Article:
In This Issue

Making A Difference

Monday, August 3, 2015

When I meet Lexi Bowes-Lyon for a coffee at Sant Ambroeus in the West Village, she looks relaxed and at ease with herself. Wearing a navy sweater, and with her long dark hair pulled back, she looks fresh and much younger than her 29 years. But despite her casual demeanor the work that she is doing is anything but. Lexi is the new creative director and driving force behind the Elephant Family USA, a British charity dedicated to protecting Asian elephants and securing their habitat.

“The elephant is the flagship species for entire habitats in both Asia and Africa. Many people think that saving a specific species is a fruitless effort, one that we will evidently not win. However, what they do not understand is that this is part of the bigger picture involving mankind and every other animal, as well as conserving our forests and jungles,” Lexi explains. “Also, the big issue that is not very well known is that the money gained from illegal ivory trade goes to fund terrorism around the world,” she adds.

In 2014 Lexi met Mark Shand, a devoted conservationist and one of the founders of the Elephant Family. In 1988, an avid adventurer, Mark bought and saved a captive elephant while traveling in India. After naming her Tara, he rode her across India, a trip and an experience that changed him and made him dedicate his life to saving elephants across Asia. A few years later, in September 2000 a charity was born in London under the patronage of the Rajmata of Jaipur and Sir Evelyn de Rothschild, with Mark Shand as one of the founders. Drawn in by Mark’s enthusiasm and the important work the charity was doing, Lexi decided to work with the Elephant Family. “His willpower was incontestable,” she says. “He adopted Churchill’s mantra, ‘Never, never, never, give up,’ and it spurred all those who worked alongside him to make the impossible happen.”

In 2014 Elephant Family arrived in New York with its first large-scale project, which took over the city. The Fabergé Easter Egg Hunt showcased eggs designed by artists such as Julian Schnabel, Ralph Lauren, Ursula Von Rydingsvard and Peter Beard, among many others, pieces that were displayed all over the city and later auctioned off at Sotheby’s. This ambitious project went on to raise $2.9 million for the charity. Sadly, shortly after the event, Mark Shand died unexpectedly from a head injury after a fall while celebrating the success of the auction. Having been with him until the end, Lexi was driven to go on with the important work that the charity is doing and continuing the fight that Mark started. “Mark had the biggest heart, and he very much lived life to the fullest. He did what needed to be done with infectious charisma and charm, something that you rarely see today. Everything was an adventure, including elephants, and a world without them was unthinkable for him,” she says.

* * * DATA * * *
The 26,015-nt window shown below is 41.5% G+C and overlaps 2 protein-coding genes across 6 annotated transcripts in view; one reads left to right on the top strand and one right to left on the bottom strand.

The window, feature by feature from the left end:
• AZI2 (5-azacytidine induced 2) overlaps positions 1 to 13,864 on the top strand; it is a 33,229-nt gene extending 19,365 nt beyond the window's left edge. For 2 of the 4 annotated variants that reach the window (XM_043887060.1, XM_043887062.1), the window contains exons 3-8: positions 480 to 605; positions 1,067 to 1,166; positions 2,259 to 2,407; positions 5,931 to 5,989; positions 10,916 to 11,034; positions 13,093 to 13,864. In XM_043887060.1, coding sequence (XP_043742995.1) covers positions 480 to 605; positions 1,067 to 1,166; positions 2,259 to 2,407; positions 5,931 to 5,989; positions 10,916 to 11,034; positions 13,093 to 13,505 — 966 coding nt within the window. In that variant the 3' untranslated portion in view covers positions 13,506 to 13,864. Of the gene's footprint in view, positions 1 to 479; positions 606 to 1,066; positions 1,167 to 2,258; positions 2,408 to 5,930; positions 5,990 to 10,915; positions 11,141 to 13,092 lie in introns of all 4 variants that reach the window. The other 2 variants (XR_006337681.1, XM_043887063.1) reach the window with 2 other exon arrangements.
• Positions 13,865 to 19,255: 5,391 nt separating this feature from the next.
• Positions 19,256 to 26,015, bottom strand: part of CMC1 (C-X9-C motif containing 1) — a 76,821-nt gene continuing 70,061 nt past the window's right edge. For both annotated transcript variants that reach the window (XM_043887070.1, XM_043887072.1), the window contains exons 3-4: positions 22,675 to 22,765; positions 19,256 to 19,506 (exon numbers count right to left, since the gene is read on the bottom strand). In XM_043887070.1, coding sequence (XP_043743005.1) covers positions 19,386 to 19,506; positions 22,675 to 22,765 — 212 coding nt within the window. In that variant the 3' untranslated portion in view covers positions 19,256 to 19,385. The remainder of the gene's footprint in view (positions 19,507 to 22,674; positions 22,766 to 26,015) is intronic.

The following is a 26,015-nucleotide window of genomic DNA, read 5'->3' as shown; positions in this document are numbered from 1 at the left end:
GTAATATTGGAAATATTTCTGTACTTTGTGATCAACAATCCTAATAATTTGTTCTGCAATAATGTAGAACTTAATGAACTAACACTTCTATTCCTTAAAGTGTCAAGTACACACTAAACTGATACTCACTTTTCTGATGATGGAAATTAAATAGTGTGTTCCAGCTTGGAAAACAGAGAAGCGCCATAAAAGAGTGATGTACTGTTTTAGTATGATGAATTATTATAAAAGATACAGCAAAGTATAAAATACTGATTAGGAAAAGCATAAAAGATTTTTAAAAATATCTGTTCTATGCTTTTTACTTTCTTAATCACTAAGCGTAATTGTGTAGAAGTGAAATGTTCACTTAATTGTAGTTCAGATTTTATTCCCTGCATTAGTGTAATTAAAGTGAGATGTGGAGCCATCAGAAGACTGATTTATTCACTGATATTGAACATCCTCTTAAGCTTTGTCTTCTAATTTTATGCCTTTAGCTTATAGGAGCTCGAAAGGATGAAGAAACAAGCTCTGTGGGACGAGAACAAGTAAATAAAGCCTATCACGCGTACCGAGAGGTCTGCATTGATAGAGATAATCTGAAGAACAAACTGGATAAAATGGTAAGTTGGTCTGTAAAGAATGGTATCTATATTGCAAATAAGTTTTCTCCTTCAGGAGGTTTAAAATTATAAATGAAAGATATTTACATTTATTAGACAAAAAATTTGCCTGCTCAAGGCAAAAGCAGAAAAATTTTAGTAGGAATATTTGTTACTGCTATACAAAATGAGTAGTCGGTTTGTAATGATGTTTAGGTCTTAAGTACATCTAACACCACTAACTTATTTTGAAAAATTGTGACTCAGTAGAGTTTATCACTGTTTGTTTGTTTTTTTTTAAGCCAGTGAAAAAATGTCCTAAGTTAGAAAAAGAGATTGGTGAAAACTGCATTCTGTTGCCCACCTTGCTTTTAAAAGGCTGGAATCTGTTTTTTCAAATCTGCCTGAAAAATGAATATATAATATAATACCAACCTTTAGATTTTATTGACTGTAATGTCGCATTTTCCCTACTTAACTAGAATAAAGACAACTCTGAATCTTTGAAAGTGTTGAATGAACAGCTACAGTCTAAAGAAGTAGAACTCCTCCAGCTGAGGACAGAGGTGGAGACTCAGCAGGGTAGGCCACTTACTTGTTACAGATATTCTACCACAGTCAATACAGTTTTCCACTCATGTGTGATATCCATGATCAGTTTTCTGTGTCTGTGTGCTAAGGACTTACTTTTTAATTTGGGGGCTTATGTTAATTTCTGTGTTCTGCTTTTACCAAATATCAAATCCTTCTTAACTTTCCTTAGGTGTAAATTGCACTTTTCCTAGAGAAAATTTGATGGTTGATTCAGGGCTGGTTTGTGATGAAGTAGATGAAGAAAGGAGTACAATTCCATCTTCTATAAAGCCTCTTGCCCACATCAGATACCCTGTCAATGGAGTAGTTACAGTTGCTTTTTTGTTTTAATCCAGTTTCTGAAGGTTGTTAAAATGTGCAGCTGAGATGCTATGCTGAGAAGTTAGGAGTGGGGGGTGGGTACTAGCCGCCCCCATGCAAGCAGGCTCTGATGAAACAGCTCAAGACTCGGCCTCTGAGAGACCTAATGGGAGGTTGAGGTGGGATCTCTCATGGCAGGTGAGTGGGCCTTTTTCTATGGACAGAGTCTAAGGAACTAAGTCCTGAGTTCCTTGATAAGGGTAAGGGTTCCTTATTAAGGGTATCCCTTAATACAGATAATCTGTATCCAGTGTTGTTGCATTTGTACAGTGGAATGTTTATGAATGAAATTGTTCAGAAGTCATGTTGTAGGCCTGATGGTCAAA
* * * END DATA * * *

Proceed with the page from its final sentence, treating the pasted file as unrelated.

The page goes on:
Now, more than a year later, a new and exciting project is in the works. The Elephant Family has joined forces with Space for Giants, a direct field project of Tusk. a conservation charity headed by HRH the Duke of Cambridge. It supports several different field projects in eighteen African countries that not only work to protect wildlife, but also help alleviate poverty through sustainable development and education among rural communities who live alongside the wildlife.

The two charities are putting together a high-level auction at Sotheby’s in New York City on October 27, hosted by Owen Wilson. The auction will be preceded by a noteworthy exhibition and celebration a few days prior to the event. Some of the top contemporary artists, such as Albert Oehlen, Ernesto Neto, David Yarrow and Tracey Emin,  are generously donating some of their signature works to raise funds to save both Asian and African elephants from the various issues these animals face on both continents.

The work that she is doing for the charity combines Lexi’s two lifelong passions: animals and art. From an early age, while growing up in rural Scotland on her family’s estate, she developed a love of the land, as well as a connection with both animals and nature. “Having had a deep connection with animals throughout my upbringing, it propelled me to care strongly about their welfare and about nature in general,” she says. “And having been brought up for the first part of my life primarily in Scotland, I was surrounded by nature and animals. This was perhaps something that I took for granted at the time, but I now realize that it has profoundly influenced my life,” she adds. Another one of the early influences and inspirations was her mother’s family’s works of art: the famous Bridgewater collection of old masters, which currently belongs to her uncle, the Duke of Sutherland.

With fall just around the corner, Lexi and her team are already thinking ahead to their next project, coming up with fresh ideas and inventing new ways to bring awareness to the charity and the cause she deeply cares about. For now, who knows where the new adventures may take her, but the objective is always the same: Elephants, nature and conservation remain an unwavering goal.

“The elephant is an iconic animal, and by protecting it we protect all animals that share their world,” she says.


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